Psalm 78 is plentiful, and plenty for us, to eat today.
This morning. Psalm 78.1-8. In our saner moments we exercise humility rather than pride. That’s true not only for individuals, but for generations. For to age well in the Lord involves seeing your own sins, and those of your generation, more clearly and completely. Such vision should not drive us to denial, cover-up, despair, or silence. Rather, such can, when handled well, move us toward greater honesty, transparency, hopefulness, and teaching.
Or to put it another way … there are things we want our children/the next generation to remember, no matter what (vs. 4-6). And since we can learn from our own failings, quite often such instruction to those younger than ourselves either spring from, or boil down to, “Whatever you do, don’t do like I/we did!” Well, that is precisely what the meat of the Ps. 78 sandwich is all about (vs. 9-58). As summarized in the words of vs. 8, may the those who come after us: “… not be like their ancestors — a stubborn and rebellious generation, whose hearts were not loyal to God, whose spirits were not faithful to him.”
Mid-day. Psalm 78.9-58. What specific ditches do you want your children/the next generation to avoid? Do this: take a moment to reflect and then compose a list of such things. Write those matters down. Then, having done so, read vs. 9-58. Do your read by paragraphs of thought, seven in number, pausing for a moment to mull over each one before reading the next: vs. 9-11 (cowardice), vs.12-17 (insensitivity), vs.18-22 (doubt), vs.23-32 (ingratitude), vs.33-39 (hypocrisy), vs.40-51 (stubbornness), and vs.52-58 (taking God for granted).*
This evening. Psalm 78.59-72. God knows all that’s going on with all of us, and he is not silent or uninvolved, whether it be in terms of discipline (vs.59-64) or deliverance (vs.65-72). And that is precisely why as we grow closer to the end of our days – as well as our ability to share things with the next generation, some of the ending notes of our life – we should become more and more hopeful and positive, not broken and negative, in all our attitudes, speech, and actions. Let us pray and move toward that end, for the sake of others as well as ourselves.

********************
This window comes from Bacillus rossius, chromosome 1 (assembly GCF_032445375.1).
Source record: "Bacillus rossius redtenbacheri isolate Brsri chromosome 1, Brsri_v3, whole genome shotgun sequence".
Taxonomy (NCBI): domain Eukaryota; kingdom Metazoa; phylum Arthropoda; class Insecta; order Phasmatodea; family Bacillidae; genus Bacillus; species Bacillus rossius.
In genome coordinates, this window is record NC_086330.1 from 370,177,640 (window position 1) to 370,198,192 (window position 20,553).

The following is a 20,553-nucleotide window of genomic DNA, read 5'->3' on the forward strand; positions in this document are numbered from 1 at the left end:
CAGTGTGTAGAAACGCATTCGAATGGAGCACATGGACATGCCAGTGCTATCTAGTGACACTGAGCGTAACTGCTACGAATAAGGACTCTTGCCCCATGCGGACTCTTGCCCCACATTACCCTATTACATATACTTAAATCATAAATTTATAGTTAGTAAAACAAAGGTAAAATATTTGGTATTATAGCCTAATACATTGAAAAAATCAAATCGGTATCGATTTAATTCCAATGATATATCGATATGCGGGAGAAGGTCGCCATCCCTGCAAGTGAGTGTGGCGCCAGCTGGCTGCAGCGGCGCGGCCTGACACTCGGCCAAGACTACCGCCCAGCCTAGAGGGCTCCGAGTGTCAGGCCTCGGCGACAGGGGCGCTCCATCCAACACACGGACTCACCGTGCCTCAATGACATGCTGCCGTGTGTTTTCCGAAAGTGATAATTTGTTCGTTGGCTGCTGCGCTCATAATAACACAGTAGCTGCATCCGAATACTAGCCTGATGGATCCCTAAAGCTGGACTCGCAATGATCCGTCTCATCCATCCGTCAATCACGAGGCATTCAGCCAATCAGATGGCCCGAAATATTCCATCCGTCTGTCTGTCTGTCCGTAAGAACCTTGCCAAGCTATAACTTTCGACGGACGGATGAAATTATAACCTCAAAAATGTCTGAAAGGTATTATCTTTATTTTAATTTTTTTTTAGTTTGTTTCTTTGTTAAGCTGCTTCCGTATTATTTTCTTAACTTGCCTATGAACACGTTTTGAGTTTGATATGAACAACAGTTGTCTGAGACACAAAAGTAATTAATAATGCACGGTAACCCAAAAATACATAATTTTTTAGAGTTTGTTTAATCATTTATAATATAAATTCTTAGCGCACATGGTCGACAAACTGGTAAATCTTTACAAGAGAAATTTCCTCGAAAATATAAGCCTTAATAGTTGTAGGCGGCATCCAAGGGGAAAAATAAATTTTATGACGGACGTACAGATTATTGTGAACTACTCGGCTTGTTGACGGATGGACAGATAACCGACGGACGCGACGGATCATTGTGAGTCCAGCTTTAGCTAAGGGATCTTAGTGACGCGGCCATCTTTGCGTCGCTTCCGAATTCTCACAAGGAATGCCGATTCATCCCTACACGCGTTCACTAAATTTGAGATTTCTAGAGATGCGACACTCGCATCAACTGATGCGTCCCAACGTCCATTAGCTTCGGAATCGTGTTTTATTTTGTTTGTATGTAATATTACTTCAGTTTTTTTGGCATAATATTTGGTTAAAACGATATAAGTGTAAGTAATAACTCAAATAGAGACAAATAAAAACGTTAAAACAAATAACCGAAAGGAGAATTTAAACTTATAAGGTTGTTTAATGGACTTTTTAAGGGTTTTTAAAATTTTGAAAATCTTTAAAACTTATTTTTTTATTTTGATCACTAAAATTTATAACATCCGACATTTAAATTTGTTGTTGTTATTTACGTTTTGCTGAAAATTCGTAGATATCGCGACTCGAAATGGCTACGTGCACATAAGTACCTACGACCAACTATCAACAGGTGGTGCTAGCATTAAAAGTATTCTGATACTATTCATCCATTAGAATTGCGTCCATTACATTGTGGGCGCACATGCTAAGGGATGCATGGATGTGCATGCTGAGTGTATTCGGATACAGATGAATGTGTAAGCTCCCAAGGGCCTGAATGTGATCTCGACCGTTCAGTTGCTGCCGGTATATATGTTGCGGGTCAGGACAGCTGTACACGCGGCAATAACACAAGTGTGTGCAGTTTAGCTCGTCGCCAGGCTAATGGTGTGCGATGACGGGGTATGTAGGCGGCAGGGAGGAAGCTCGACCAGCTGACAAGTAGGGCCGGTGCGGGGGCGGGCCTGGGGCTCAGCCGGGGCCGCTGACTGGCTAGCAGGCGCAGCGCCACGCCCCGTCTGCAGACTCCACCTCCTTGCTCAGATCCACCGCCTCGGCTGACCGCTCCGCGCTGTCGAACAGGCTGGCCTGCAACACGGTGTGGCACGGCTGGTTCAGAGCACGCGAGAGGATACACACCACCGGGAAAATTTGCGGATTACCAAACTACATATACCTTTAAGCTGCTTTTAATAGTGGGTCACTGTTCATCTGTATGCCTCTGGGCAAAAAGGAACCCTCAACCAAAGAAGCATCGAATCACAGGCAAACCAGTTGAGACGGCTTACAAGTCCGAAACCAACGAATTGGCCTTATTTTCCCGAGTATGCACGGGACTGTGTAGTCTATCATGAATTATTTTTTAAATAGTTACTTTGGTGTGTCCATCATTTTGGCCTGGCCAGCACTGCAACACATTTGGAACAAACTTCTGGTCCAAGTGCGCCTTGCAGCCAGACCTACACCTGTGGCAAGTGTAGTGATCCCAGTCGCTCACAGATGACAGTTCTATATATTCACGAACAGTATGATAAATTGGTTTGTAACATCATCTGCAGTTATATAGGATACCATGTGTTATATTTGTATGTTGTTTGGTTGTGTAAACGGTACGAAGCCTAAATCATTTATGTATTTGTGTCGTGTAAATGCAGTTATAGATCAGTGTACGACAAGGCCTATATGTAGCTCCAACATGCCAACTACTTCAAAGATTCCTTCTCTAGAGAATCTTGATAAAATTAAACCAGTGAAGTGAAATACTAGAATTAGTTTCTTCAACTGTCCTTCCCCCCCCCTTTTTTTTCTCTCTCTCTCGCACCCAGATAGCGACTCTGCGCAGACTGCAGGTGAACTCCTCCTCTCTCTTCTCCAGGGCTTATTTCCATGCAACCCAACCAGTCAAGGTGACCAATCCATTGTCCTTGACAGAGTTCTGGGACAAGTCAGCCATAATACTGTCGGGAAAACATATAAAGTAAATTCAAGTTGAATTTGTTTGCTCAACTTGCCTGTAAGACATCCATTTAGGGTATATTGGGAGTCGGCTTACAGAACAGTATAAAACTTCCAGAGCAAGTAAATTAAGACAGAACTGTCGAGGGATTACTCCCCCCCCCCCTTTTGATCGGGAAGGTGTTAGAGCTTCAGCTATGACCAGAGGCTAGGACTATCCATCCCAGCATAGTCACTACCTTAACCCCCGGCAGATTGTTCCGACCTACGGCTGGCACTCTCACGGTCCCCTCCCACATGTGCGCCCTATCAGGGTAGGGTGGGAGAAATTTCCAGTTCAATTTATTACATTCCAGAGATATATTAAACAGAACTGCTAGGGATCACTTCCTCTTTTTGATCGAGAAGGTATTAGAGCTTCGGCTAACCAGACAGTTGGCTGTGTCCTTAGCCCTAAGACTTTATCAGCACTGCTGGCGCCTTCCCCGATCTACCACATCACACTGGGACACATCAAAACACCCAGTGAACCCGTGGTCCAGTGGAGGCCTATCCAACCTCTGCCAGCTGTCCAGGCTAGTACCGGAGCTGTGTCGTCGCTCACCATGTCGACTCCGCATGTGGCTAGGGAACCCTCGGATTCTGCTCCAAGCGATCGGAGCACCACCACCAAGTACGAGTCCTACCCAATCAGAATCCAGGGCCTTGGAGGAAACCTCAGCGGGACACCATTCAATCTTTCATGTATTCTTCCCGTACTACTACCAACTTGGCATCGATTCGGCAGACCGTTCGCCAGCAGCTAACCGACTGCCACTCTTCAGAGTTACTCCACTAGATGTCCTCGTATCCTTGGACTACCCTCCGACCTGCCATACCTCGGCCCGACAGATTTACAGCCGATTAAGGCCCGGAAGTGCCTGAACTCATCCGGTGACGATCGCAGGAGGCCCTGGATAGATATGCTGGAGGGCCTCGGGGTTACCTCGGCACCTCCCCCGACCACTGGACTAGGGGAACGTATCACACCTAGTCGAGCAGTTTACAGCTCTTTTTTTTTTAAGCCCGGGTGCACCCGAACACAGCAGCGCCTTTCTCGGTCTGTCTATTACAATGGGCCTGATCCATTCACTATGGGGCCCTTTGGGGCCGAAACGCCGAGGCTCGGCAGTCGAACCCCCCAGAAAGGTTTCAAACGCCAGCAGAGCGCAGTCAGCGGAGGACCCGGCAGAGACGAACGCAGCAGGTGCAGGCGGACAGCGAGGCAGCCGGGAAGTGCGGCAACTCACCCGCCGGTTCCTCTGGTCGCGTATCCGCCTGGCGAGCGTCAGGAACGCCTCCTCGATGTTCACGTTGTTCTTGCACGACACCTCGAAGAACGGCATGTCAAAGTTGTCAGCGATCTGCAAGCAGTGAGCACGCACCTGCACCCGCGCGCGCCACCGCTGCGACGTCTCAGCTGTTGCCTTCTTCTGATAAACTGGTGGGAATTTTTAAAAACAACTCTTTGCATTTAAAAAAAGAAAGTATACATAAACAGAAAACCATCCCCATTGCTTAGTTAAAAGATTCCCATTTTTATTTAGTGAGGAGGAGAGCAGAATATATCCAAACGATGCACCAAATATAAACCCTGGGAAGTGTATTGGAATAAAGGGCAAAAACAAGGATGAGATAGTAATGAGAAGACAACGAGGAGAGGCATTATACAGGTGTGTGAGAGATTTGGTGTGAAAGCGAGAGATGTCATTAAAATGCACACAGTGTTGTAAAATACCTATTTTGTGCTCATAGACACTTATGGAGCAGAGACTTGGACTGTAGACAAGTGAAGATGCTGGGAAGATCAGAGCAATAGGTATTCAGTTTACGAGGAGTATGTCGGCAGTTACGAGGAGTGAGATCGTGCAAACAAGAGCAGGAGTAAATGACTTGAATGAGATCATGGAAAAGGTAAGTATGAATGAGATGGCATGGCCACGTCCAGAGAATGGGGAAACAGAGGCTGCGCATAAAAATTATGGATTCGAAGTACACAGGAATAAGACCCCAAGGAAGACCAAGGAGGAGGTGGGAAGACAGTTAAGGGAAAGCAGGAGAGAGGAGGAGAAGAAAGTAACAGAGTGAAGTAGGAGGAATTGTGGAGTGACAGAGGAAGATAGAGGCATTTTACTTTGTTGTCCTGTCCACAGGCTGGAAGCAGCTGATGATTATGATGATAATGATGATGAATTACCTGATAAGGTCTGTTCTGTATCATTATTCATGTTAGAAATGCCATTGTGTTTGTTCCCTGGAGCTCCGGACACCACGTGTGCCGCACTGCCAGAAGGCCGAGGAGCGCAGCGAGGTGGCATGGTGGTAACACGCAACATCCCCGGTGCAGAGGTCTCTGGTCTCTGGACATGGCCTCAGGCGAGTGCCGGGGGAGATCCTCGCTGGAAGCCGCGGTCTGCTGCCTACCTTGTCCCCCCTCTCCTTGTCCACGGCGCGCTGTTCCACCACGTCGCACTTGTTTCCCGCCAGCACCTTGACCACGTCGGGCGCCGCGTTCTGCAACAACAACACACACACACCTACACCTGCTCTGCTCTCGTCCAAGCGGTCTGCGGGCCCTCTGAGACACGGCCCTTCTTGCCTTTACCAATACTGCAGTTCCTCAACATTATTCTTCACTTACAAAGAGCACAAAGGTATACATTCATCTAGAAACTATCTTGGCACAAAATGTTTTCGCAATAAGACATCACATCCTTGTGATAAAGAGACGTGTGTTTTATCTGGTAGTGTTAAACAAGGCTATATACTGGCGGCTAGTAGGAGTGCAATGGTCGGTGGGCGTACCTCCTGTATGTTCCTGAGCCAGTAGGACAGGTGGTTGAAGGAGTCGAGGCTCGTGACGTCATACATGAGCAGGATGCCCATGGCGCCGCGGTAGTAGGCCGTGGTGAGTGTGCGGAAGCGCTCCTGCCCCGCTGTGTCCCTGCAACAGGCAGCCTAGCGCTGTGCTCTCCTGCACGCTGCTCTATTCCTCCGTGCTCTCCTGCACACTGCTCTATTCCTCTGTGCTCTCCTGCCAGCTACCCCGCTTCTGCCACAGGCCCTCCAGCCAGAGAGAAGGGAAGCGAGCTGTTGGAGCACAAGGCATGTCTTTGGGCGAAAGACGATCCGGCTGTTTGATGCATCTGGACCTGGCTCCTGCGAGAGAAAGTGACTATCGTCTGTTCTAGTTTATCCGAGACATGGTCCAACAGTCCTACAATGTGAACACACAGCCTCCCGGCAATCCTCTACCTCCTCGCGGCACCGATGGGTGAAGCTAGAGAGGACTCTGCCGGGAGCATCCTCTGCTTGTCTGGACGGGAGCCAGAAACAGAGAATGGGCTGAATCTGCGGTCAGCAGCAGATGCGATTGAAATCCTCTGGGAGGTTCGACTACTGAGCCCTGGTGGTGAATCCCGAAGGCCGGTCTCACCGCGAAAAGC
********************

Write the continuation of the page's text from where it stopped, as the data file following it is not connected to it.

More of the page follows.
Note. Just as their five books/collections of psalms within what we call “The book of Psalms,” there are five specific psalms that are known as psalms of remembrance (aka: historical psalms). Ps. 78 is the first of these five to appear and it is the only one of the five that stands alone by itself (cf. Ps. 78,105,106,135,136). And, unlike the other five, this first psalm of remembrance has heavily flavored with traits we find in the wisdom psalms (e.g. – Ps. 1,37,73,etc.).
* I am deeply indebted to one from a generation before me, Dr. John T. Willis, for pointing out the focal points in each paragraphs to me and though it has been over thirty years since I heard him share them with me, I still vividly remember the moment he did so. Thank you, Dr. Willis!